Abbreviated Journal Title
Cell Death Dis.
metabolism; cancer therapy; fission/fusion; actin; nanoparticles; THERAPEUTIC PEPTIDES; CARBOXYL-TERMINUS; PORE FORMATION; BAX PROTEIN; FUSION; DYNAMICS; TARGET; DYSFUNCTION; INHIBITION; EXPRESSION; Cell Biology
Metastasis accounts for most deaths from breast cancer, driving the need for new therapeutics that can impede disease progression. Rationally designed peptides that take advantage of cancer-specific differences in cellular physiology are an emerging technology that offer promise as a treatment for metastatic breast cancer. We developed CT20p, a hydrophobic peptide based on the C terminus of Bax that exhibits similarities with antimicrobial peptides, and previously reported that CT20p has unique cytotoxic actions independent of full-length Bax. In this study, we identified the intracellular actions of CT20p which precede cancer cell-specific detachment and death. Previously, we found that CT20p migrated in the heavy membrane fractions of cancer cell lysates. Here, using MDA-MB-231 breast cancer cells, we demonstrated that CT20p localizes to the mitochondria, leading to fusion-like aggregation and mitochondrial membrane hyperpolarization. As a result, the distribution and movement of mitochondria in CT20p-treated MDA-MB-231 cells was markedly impaired, particularly in cell protrusions. In contrast, CT20p did not associate with the mitochondria of normal breast epithelial MCF-10A cells, causing little change in the mitochondrial membrane potential, morphology or localization. In MDA-MB-231 cells, CT20p triggered cell detachment that was preceded by decreased levels of alpha 5 beta 1 integrins and reduced F-actin polymerization. Using folate-targeted nanoparticles to encapsulate and deliver CT20p to murine tumors, we achieved significant tumor regression within days of peptide treatment. These results suggest that CT20p has application in the treatment of metastatic disease as a cancer-specific therapeutic peptide that perturbs mitochondrial morphology and movement ultimately culminating in disruption of the actin cytoskeleton, cell detachment, and loss of cell viability.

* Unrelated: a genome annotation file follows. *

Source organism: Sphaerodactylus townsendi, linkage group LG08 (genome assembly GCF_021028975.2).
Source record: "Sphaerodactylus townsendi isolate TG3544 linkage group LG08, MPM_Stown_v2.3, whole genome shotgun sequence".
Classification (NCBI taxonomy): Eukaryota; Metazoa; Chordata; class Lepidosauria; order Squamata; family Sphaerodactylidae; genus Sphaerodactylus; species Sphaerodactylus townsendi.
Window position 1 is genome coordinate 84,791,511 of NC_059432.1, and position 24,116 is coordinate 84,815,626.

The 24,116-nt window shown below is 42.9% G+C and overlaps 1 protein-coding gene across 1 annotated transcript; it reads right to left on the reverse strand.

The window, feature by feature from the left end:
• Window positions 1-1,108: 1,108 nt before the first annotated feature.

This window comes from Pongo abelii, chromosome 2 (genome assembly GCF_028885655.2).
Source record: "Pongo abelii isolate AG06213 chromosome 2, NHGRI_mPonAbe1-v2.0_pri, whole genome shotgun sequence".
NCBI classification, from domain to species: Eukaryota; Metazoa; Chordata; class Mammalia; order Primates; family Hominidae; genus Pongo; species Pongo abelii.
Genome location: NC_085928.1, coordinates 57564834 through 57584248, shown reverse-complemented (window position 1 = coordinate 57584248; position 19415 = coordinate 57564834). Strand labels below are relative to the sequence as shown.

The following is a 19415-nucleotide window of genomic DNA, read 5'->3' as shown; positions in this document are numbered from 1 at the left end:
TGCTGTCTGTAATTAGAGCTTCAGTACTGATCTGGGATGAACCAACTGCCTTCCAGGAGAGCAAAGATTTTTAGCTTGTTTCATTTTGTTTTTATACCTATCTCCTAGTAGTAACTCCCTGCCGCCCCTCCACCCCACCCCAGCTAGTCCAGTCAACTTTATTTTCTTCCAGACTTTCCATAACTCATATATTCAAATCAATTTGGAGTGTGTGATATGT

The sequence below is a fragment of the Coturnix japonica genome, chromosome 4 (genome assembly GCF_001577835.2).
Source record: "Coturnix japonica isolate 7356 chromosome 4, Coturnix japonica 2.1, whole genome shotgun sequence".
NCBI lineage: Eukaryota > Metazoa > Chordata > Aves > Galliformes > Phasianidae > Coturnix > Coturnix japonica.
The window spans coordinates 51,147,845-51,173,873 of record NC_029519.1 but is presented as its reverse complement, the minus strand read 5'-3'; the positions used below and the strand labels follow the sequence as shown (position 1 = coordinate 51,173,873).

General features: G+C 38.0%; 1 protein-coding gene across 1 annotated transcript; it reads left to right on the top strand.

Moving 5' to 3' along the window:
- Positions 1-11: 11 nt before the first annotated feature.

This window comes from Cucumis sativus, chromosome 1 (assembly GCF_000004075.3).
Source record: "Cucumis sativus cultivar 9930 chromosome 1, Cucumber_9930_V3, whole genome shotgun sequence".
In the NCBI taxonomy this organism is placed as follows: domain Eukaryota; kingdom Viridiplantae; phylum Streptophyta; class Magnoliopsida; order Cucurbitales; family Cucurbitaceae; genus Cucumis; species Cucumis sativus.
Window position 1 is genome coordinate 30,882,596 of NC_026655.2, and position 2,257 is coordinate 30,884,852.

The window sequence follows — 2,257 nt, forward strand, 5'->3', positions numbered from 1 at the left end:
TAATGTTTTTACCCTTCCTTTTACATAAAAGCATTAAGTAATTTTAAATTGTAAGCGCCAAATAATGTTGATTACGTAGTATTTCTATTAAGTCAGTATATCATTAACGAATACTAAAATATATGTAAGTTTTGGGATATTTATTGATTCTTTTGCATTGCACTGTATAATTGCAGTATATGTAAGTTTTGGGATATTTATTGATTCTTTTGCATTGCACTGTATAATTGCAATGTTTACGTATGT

Cell Death & Disease
Lee, M. W.; Bassiouni, R.; Sparrow, N. A.; Iketani, A.; Boohaker, R. J.; Moskowitz, C.; Vishnubhotla, P.; Khaled, A. S.; Oyer, J.; Copik, A.; Fernandez-Valle, C.; Perez, J. M.; and Khaled, A. R., "The CT20 peptide causes detachment and death of metastatic breast cancer cells by promoting mitochondrial aggregation and cytoskeletal disruption" (2014). Faculty Bibliography 2010s. 5628.